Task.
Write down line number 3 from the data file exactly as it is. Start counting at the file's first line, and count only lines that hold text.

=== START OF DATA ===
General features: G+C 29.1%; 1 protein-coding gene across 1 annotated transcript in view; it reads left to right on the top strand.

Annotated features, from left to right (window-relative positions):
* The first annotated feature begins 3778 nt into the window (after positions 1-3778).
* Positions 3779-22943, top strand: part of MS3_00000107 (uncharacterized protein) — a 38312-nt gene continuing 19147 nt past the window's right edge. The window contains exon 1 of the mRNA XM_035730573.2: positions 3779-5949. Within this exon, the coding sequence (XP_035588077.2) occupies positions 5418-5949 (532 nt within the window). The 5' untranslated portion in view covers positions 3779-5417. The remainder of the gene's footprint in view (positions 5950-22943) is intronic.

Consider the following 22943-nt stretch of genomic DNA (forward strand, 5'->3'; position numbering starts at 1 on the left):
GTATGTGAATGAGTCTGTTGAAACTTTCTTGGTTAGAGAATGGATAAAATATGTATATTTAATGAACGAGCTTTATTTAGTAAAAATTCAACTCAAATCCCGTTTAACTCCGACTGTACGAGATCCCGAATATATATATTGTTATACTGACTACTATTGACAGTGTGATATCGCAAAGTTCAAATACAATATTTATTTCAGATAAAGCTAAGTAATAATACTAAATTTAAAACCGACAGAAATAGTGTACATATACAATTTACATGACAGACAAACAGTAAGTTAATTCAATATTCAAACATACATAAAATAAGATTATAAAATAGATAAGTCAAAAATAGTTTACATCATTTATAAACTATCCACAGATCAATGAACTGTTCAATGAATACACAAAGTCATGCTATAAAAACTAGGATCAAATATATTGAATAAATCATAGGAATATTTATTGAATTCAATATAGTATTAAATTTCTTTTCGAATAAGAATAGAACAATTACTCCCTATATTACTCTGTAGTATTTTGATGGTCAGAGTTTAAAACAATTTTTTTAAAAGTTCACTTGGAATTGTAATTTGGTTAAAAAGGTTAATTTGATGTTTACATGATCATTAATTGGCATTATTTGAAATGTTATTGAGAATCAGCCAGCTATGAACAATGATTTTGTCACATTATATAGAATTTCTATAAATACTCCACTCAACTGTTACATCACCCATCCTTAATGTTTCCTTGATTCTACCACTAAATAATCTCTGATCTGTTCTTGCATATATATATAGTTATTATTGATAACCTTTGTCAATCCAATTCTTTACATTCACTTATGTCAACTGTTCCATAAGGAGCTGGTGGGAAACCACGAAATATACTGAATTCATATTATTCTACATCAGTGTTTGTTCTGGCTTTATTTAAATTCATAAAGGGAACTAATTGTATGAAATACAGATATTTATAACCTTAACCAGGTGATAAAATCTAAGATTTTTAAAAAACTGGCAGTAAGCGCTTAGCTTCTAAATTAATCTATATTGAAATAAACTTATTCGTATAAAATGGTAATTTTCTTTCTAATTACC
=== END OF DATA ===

* The first annotated feature begins 3778 nt into the window (after positions 1-3778).